There are many human ideas about heaven, but what does God tell us? This study examines the Bible verses that answer the question: Where is heaven?
As a young child, I wondered if heaven might be on the opposite side of the sun from the earth, which would explain why we never see it.
I’m not the only one who has tried to figure out where heaven might be. Throughout history there has been no lack of human ideas, traditions and even witticisms.
Human ideas about heaven
Mark Twain may not have believed in heaven, but he seems to have liked making jokes about it. “Go to Heaven for the climate, Hell for the company,” is attributed to him, as well as, “Travel has no longer any charm for me. I have seen all the foreign countries I want to except heaven and hell, and I have only a vague curiosity about one of those.”
Others have had a much greater curiosity. Some who have had near-death experiences claim to have visited heaven. (See “Are ‘Near-Death Experiences’ Real?”)
And mystics and religious thinkers through the ages have described a variety of heavens:
- Some talked of seven heavens, with the seventh heaven being “the most exalted level of heaven, especially the highest and most holy or blessed of the hierarchical series of heavens described in Jewish and Islamic theology” (lexico.com).
- In Dante Alighieri’s Divine Comedy, he poetically visits 10 spheres of heaven, associated with the moon, sun, five then-known planets, stars, as well as a crystalline heaven “that transfers its movement to all the spheres below it. Beyond the crystalline sphere is the unmoving heaven of the Empyrean” (Museo Casa di Dante website).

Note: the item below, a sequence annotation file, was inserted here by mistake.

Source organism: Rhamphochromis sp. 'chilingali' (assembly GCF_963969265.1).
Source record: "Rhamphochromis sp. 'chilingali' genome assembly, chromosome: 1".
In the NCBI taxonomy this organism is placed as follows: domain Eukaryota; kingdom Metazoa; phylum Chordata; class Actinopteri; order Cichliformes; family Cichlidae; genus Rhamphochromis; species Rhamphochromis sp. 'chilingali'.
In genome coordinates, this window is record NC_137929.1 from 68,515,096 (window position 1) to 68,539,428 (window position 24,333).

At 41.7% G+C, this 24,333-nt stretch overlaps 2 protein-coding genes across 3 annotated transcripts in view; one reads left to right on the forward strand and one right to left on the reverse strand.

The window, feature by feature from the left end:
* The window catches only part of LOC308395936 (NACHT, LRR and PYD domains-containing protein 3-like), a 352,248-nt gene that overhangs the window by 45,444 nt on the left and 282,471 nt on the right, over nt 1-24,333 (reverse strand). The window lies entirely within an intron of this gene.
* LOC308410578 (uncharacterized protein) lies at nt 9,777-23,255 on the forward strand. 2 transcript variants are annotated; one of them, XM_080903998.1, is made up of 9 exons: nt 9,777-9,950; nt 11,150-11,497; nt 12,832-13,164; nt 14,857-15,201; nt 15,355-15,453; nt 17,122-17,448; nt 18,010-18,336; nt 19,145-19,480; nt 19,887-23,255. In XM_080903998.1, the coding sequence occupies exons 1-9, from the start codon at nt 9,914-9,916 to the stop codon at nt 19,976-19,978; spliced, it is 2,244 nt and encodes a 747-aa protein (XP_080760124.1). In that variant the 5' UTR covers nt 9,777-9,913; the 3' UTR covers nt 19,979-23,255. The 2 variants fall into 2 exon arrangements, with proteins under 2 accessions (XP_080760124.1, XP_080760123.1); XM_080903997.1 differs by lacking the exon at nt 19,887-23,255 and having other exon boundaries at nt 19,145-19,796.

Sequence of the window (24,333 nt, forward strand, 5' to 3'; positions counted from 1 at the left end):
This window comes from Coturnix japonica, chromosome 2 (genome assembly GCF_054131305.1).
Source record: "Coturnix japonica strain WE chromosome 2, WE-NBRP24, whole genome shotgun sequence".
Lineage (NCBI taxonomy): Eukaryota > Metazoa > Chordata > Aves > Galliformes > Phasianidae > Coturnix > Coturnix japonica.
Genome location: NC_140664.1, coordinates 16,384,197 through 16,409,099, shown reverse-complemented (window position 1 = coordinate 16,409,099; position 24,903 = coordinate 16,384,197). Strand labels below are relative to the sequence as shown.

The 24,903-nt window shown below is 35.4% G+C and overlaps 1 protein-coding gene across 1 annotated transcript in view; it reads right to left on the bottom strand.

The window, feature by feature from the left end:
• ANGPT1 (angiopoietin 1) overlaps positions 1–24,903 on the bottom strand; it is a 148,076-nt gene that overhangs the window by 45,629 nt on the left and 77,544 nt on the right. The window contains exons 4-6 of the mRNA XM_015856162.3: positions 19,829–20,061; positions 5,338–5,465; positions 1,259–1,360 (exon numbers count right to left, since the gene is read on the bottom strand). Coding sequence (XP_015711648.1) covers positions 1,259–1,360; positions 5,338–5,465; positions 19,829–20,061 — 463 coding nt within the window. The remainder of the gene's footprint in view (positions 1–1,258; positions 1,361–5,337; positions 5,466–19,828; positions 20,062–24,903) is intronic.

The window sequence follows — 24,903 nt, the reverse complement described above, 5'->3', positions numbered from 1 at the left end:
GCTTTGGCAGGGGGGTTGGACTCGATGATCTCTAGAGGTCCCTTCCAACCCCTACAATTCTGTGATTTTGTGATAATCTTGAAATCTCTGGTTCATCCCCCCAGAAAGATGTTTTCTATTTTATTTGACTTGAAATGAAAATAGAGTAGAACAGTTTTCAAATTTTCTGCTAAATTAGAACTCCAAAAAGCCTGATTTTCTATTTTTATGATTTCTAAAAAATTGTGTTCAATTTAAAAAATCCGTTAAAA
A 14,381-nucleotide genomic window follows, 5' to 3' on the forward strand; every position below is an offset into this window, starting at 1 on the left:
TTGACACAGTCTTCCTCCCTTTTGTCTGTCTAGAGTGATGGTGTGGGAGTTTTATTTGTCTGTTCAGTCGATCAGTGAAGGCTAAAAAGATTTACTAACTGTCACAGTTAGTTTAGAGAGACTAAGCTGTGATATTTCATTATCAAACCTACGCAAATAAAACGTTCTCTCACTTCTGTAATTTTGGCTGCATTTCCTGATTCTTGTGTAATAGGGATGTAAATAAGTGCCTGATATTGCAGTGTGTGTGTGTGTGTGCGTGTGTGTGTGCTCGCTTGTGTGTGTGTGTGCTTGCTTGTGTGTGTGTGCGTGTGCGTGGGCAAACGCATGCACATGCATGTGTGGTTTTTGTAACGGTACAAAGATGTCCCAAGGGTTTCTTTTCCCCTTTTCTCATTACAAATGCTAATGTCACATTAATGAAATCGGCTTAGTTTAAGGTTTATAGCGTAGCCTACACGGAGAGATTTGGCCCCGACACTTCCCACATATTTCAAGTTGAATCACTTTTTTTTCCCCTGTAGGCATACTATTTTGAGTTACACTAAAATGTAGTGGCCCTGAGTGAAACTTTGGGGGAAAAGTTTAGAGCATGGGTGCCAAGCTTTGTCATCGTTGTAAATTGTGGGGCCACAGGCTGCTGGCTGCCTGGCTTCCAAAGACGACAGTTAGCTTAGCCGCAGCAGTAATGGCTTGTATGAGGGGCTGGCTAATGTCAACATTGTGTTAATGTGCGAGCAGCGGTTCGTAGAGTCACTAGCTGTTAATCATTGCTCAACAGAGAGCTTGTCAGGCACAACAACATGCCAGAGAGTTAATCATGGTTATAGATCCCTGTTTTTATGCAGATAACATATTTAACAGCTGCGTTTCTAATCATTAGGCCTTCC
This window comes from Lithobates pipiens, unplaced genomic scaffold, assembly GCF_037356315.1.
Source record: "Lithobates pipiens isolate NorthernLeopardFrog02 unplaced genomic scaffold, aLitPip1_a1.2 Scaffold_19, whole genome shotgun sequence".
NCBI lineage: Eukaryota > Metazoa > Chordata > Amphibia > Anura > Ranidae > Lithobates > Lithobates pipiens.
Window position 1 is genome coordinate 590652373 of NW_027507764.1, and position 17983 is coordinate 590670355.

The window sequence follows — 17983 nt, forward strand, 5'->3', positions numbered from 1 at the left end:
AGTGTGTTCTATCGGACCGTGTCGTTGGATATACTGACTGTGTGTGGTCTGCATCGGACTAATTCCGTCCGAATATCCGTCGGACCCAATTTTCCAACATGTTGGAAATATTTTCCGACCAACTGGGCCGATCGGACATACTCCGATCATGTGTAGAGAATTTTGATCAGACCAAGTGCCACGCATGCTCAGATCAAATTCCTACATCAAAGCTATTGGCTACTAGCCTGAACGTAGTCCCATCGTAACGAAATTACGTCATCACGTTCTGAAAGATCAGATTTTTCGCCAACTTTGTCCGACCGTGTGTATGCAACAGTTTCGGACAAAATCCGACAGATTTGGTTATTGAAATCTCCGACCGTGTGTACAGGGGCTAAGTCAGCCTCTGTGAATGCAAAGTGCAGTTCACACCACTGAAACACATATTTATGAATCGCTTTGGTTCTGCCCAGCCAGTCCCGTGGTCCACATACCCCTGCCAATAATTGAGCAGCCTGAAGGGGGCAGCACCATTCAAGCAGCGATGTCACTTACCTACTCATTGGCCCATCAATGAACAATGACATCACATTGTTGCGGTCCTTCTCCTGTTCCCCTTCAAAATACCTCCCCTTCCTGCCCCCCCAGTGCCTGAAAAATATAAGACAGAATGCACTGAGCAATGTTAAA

The concept of seven heavens in some versions of Jewish theology is derived from mystical thought, and in Islam it comes from the Koran. Dante’s ideas reflected the Ptolemaic conception of the universe.
But what does the Holy Bible say?
What does heaven mean in the Bible?
The words heaven or heavens in the Bible can refer to three different things:
- The earth’s atmosphere where birds fly (Genesis 1:6-8, 20).
- Space, where the planets and stars are (Genesis 1:1; Psalm 8:3).
- God’s dwelling place where His throne is (Revelation 4:2).
The apostle Paul called the heaven where God dwells “the third heaven” (2 Corinthians 12:2). The Bible does not talk about seven or 10 heavens.
Where is heaven located in the universe?
We know where the first two biblical heavens are—they are part of our physical universe. But the heaven of God’s throne is spiritual. It existed before space and time existed.We know where the first two biblical heavens are—they are part of our physical universe. But the heaven of God’s throne is spiritual. It existed before space and time existed. You could say it is before the universe and beyond the universe. It doesn’t belong to any of the physical dimensions we know, so it can seem pointless to even ask the question “where is heaven?”